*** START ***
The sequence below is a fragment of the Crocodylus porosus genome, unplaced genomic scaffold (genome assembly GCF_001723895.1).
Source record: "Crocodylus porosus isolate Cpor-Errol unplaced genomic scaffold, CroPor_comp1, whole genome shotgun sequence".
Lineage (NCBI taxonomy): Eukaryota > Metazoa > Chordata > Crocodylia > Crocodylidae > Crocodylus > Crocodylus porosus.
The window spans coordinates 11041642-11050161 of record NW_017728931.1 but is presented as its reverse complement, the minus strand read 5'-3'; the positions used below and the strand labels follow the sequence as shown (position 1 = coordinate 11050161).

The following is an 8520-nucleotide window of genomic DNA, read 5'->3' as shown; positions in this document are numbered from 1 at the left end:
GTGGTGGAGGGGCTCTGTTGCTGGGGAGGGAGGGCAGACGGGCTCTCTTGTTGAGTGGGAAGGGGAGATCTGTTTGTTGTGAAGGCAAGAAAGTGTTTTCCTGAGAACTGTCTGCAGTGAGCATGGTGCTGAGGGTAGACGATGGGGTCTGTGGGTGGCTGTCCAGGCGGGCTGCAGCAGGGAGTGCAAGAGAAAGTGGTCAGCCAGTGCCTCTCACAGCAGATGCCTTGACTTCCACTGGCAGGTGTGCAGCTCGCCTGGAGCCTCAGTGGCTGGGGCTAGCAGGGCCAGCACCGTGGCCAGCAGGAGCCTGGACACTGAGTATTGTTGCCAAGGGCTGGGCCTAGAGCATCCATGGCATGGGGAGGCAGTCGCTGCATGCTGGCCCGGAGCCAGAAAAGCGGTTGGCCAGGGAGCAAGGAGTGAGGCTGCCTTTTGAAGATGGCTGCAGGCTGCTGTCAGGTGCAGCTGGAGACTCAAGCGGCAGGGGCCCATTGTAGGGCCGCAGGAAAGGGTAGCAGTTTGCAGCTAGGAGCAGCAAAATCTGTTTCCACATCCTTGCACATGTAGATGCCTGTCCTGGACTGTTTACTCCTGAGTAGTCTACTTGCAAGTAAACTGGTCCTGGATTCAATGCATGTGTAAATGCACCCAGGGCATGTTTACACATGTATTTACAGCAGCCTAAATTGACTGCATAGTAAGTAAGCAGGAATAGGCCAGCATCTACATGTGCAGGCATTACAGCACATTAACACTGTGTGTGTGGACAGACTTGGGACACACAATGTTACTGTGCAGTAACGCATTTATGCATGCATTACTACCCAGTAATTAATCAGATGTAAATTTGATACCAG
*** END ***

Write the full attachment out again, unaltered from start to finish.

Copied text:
The sequence below is a fragment of the Crocodylus porosus genome, unplaced genomic scaffold (genome assembly GCF_001723895.1).
Source record: "Crocodylus porosus isolate Cpor-Errol unplaced genomic scaffold, CroPor_comp1, whole genome shotgun sequence".
Lineage (NCBI taxonomy): Eukaryota > Metazoa > Chordata > Crocodylia > Crocodylidae > Crocodylus > Crocodylus porosus.
The window spans coordinates 11041642-11050161 of record NW_017728931.1 but is presented as its reverse complement, the minus strand read 5'-3'; the positions used below and the strand labels follow the sequence as shown (position 1 = coordinate 11050161).

The following is an 8520-nucleotide window of genomic DNA, read 5'->3' as shown; positions in this document are numbered from 1 at the left end:
GTGGTGGAGGGGCTCTGTTGCTGGGGAGGGAGGGCAGACGGGCTCTCTTGTTGAGTGGGAAGGGGAGATCTGTTTGTTGTGAAGGCAAGAAAGTGTTTTCCTGAGAACTGTCTGCAGTGAGCATGGTGCTGAGGGTAGACGATGGGGTCTGTGGGTGGCTGTCCAGGCGGGCTGCAGCAGGGAGTGCAAGAGAAAGTGGTCAGCCAGTGCCTCTCACAGCAGATGCCTTGACTTCCACTGGCAGGTGTGCAGCTCGCCTGGAGCCTCAGTGGCTGGGGCTAGCAGGGCCAGCACCGTGGCCAGCAGGAGCCTGGACACTGAGTATTGTTGCCAAGGGCTGGGCCTAGAGCATCCATGGCATGGGGAGGCAGTCGCTGCATGCTGGCCCGGAGCCAGAAAAGCGGTTGGCCAGGGAGCAAGGAGTGAGGCTGCCTTTTGAAGATGGCTGCAGGCTGCTGTCAGGTGCAGCTGGAGACTCAAGCGGCAGGGGCCCATTGTAGGGCCGCAGGAAAGGGTAGCAGTTTGCAGCTAGGAGCAGCAAAATCTGTTTCCACATCCTTGCACATGTAGATGCCTGTCCTGGACTGTTTACTCCTGAGTAGTCTACTTGCAAGTAAACTGGTCCTGGATTCAATGCATGTGTAAATGCACCCAGGGCATGTTTACACATGTATTTACAGCAGCCTAAATTGACTGCATAGTAAGTAAGCAGGAATAGGCCAGCATCTACATGTGCAGGCATTACAGCACATTAACACTGTGTGTGTGGACAGACTTGGGACACACAATGTTACTGTGCAGTAACGCATTTATGCATGCATTACTACCCAGTAATTAATCAGATGTAAATTTGATACCAG